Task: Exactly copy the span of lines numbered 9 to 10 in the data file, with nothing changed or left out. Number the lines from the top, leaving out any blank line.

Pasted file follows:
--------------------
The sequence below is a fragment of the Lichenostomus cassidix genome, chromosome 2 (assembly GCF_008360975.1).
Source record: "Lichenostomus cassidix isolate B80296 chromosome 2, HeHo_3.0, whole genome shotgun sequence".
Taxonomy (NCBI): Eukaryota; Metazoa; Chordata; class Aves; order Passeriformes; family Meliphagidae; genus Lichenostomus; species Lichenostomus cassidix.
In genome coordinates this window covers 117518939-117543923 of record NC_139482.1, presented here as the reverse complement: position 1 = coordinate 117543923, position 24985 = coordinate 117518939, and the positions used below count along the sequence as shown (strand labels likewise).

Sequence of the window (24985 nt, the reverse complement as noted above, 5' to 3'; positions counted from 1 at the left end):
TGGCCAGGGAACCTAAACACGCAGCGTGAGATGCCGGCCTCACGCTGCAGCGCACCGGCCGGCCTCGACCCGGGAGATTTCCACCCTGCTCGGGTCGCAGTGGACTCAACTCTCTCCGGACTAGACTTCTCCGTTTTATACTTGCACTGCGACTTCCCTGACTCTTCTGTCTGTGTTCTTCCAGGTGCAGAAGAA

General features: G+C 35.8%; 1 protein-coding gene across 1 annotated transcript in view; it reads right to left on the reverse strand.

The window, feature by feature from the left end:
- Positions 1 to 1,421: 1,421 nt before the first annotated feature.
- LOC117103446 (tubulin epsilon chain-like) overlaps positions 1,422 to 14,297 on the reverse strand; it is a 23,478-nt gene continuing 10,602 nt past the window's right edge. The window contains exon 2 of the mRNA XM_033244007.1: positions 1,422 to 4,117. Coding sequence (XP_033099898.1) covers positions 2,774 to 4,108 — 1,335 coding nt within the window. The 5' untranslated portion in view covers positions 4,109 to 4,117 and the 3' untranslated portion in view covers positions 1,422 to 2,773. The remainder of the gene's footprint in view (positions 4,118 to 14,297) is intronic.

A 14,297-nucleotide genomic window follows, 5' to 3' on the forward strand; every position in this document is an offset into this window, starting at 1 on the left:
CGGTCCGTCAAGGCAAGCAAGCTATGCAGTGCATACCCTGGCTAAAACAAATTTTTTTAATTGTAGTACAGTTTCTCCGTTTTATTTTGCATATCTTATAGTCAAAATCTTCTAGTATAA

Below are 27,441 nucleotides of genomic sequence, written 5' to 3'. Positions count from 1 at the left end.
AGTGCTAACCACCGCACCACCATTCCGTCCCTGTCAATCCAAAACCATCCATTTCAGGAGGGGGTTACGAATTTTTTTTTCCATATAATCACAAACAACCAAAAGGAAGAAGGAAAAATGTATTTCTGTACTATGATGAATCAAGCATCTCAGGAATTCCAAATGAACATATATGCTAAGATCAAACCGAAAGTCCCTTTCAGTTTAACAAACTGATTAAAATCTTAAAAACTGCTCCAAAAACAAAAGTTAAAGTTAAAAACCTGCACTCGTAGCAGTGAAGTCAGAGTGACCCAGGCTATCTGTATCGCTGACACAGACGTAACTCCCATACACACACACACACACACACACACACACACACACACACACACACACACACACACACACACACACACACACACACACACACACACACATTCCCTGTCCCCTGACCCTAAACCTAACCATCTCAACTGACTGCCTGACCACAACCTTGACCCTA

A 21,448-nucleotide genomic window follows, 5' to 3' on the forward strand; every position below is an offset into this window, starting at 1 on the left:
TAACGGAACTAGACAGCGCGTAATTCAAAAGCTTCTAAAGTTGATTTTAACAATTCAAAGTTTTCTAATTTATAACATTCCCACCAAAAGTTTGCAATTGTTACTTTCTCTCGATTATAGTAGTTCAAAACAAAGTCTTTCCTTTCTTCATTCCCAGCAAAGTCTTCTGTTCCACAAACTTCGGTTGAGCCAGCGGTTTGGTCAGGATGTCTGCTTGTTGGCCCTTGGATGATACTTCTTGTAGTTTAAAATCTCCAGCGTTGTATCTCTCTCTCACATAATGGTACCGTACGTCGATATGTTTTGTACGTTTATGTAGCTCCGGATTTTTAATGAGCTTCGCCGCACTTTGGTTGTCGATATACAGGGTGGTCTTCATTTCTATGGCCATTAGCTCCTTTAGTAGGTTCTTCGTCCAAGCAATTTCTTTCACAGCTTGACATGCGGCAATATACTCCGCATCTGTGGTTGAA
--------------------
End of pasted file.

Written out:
- Positions 1 to 1,421: 1,421 nt before the first annotated feature.
- LOC117103446 (tubulin epsilon chain-like) overlaps positions 1,422 to 14,297 on the reverse strand; it is a 23,478-nt gene continuing 10,602 nt past the window's right edge. The window contains exon 2 of the mRNA XM_033244007.1: positions 1,422 to 4,117. Coding sequence (XP_033099898.1) covers positions 2,774 to 4,108 — 1,335 coding nt within the window. The 5' untranslated portion in view covers positions 4,109 to 4,117 and the 3' untranslated portion in view covers positions 1,422 to 2,773. The remainder of the gene's footprint in view (positions 4,118 to 14,297) is intronic.